Tuesday, October 5, 2010

The Building Blocks for a Great Investment Year

From the Desk of Joe Rollins

As you may be aware, September is historically the worst investment month of the year. In fact, only September has the distinct – and not exactly coveted – record of being the only month that has an average negative return. As we entered the month, the financial press proclaimed that we were headed for an even bumpier ride than usual during September. However, this past September actually defied the odds and wound up being an excellent month for investors.

For September of 2010, the S&P 500 was up 8.9%. For the year through September 30th, the S&P was up 3.9%. The Dow Jones Industrial Average’s performance was even better, as it was up 7.9% for the month of September, while being up 5.6% for the year through September 30th. Fortunately, Rollins Financial’s total assets under management also reflect impressive returns. For the year through September 30th, our total assets under management have had a return of 7.1%, which means that our returns have exceeded the S&P 500 return by a stunning 82%. For the third quarter of 2010, Rollins Financial’s assets under management had a total return of 10.43%.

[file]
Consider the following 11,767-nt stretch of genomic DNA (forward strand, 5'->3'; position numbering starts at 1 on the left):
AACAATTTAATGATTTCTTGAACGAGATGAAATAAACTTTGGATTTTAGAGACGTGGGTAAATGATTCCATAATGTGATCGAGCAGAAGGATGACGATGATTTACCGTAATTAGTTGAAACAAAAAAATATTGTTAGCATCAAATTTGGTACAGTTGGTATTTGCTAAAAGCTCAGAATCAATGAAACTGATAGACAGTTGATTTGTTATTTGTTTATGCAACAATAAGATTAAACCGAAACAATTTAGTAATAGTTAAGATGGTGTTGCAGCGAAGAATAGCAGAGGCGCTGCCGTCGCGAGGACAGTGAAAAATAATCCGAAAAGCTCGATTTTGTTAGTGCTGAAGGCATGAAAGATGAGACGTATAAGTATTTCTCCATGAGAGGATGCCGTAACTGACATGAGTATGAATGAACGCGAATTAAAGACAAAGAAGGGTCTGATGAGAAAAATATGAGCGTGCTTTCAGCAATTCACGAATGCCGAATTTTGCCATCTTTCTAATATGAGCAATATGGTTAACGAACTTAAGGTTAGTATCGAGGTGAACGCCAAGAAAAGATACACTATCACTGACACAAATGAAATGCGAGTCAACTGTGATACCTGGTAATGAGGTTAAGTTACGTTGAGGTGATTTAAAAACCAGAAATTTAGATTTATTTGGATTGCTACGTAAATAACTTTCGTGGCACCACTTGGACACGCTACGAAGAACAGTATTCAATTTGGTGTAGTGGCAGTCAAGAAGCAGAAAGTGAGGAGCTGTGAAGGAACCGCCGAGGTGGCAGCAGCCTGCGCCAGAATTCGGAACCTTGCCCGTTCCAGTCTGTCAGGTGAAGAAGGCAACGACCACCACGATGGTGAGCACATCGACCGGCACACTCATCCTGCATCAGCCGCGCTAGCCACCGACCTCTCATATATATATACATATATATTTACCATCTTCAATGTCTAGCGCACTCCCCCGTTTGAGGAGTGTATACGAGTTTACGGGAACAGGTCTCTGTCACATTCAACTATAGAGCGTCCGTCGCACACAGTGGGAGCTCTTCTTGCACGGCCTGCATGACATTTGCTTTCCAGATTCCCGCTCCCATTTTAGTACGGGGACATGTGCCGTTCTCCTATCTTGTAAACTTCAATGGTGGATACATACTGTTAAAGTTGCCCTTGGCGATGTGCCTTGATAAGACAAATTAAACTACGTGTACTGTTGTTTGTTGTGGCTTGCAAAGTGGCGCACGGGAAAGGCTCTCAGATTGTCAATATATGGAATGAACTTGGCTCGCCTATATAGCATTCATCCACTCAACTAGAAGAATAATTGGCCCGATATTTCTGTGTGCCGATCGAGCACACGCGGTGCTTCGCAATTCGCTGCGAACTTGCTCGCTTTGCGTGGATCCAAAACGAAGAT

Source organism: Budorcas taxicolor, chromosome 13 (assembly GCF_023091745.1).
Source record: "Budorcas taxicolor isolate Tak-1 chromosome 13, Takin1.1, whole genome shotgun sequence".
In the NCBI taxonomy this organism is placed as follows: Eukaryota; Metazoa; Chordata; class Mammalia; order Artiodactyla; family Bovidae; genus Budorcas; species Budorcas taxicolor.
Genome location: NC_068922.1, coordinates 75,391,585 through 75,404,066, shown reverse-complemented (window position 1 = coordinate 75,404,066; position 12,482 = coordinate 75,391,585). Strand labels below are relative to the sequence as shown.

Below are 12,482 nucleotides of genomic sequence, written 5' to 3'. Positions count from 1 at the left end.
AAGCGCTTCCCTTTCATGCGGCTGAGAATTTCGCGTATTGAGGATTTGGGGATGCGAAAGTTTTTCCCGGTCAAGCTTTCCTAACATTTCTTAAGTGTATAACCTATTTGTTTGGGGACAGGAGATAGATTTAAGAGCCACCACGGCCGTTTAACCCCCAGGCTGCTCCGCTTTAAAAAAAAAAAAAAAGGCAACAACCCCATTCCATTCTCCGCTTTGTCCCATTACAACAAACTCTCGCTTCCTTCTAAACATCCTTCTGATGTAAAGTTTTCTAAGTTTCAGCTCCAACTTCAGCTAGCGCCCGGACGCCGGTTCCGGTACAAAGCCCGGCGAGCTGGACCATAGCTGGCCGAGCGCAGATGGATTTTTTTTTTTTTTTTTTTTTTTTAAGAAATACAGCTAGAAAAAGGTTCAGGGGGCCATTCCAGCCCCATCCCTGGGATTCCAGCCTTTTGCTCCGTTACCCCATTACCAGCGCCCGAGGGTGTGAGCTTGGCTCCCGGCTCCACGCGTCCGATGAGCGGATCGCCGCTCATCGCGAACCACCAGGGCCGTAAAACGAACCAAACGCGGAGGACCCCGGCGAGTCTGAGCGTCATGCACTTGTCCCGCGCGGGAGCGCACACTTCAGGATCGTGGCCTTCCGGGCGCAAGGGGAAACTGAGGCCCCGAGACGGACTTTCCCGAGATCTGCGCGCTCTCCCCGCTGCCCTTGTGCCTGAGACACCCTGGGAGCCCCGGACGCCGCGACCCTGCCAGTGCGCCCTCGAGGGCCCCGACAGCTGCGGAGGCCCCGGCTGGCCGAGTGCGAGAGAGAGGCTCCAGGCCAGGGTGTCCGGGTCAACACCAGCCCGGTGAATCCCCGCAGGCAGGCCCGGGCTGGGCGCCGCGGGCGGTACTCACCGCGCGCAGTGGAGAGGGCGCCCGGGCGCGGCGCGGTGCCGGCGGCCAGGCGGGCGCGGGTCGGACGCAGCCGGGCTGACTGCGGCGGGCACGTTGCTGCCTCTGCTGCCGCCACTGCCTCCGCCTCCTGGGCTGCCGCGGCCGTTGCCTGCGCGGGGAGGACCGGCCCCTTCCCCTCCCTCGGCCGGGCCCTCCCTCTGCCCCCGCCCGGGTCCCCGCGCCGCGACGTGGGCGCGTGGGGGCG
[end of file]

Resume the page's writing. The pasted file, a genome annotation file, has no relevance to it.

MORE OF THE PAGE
While most investors may not consider a 7.1% return to be robust, it can be put in perspective by comparing it to historic results for the financial markets and considering the miniscule yields currently available on interest paying investments. For example, a risk-free, two-year Treasury currently yields a rate of 0.41%. That means for every $100 invested, you will earn $0.41 for the year. Furthermore, you would need to hold that two-year Treasury bond for a total of 17.5 years to have a gain of 7%, the return earned by Rollins Financial during the first nine months of 2010.